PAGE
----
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Work that not only shatters stereotypes, but drives real, long-lasting cultural and behavioural change – that is what makes a campaign worthy of a Glass Lion.

The Glass Lion category aims to reward work that address issues of gender inequality or prejudice. How has the role of advertising changed in relation to these issues over the years?

When I was growing up, advertising played the role of reminding us of our place in society. As a woman, either we weren’t seen at all (in business, in power, in jobs outside the home) or we were represented as a gender stereotype (you’re a mom, a nurse, aspirationally thin and drinking Tab). The world has changed and we’ve come to expect our brands to connect with us authentically and with purpose. We want to know they stand for something. We’ve seen this impact on advertising; telling more diverse, authentic stories, showing us what we can be and at times, taking a brave stand. We’re now part of the conversation that is driving change. 

What, for you, makes a campaign Glass Lion-worthy?

The work has to expand the way women are seen and can have power in the world. Work that uses advertising’s powerful and far-reaching platform to drive conversations about: destigmatising the crippling shame around periods; disrupting media-driven norms around female beauty and challenging societal double standards on how we should behave and what we can be and do. Work that not only shatters stereotypes, but drives real, long-lasting cultural and behavioural change – that is what makes a campaign worthy of a Glass Lion.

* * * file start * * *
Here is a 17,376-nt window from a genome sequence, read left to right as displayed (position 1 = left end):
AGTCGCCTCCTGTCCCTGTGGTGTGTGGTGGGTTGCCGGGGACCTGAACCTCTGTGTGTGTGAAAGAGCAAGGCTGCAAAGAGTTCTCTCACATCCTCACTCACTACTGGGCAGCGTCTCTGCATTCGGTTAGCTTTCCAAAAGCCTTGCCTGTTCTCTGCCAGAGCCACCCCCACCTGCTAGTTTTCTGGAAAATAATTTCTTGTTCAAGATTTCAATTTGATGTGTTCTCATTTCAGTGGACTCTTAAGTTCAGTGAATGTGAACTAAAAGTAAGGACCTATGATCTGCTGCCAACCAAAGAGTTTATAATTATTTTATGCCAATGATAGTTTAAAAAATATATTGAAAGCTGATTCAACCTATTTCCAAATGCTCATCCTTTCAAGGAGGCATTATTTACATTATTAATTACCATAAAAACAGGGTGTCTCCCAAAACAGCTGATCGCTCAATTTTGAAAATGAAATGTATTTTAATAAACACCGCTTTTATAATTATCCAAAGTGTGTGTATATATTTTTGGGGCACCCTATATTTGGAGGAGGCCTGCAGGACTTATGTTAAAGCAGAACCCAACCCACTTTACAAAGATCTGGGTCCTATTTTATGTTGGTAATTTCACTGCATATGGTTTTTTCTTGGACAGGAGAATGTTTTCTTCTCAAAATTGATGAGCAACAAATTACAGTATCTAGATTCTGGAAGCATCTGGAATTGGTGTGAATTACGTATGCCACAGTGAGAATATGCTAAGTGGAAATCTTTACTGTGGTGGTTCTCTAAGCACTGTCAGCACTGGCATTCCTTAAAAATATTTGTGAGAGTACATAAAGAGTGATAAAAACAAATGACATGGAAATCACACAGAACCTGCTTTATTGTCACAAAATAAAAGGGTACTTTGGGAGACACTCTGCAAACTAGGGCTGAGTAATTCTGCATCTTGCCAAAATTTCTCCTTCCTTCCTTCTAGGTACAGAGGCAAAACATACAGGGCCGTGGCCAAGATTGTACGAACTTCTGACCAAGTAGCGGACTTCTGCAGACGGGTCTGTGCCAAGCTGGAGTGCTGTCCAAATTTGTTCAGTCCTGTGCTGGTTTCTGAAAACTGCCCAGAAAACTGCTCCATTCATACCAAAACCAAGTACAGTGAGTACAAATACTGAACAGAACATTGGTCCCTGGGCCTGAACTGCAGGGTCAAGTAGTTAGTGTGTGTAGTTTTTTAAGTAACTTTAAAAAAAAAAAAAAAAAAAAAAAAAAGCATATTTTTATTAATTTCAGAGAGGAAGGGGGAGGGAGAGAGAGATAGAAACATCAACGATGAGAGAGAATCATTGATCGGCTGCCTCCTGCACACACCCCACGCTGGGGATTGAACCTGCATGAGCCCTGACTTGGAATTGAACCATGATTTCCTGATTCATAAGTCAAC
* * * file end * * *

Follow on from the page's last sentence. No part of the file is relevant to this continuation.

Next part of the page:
Libresse – Blood Normal

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Above: Libresse's Blood Normal took home the Glass Lion for Change Grand Prix at last year's festival.

Are there any pieces of work [from this category] from the last 12 months that have impressed you in particular? Is there anything to beat last year’s #Bloodnormal?

I love Project #ShowUs (a collaboration between Dove, Getty Images and shot by women and non-binary people through Girlgaze), which created the world’s largest inclusive and diverse stock footage library, a category in need of disruption. Their aim with this project was to blow up the narrow definition of beauty. Advertising that goes beyond just delivering a message, but gives us a real tool for change is powerful. Another campaign that stood out was Project Body Hair for razor brand Billie. It helps to normalise body hair, brings the gender queer community front and centre and changes the narrative around typical femme beauty. The follow-up to #Bloodnormal from Libresse, Viva La Vulva, sends a great and empowering message – ditch your shame, love yourself. Not sure if any of these beat the shock, craft and simplicity of #Bloodnormal but are all doing a good job to impact change.

Previously, work addressing gender inequality (Touch The Pickle, Share The Load,) and transgender issues (The 6 Pack Band) has been awarded in this category. How do you think the Glass Lion category has evolved since its inception and what might it look like in five or 10 years?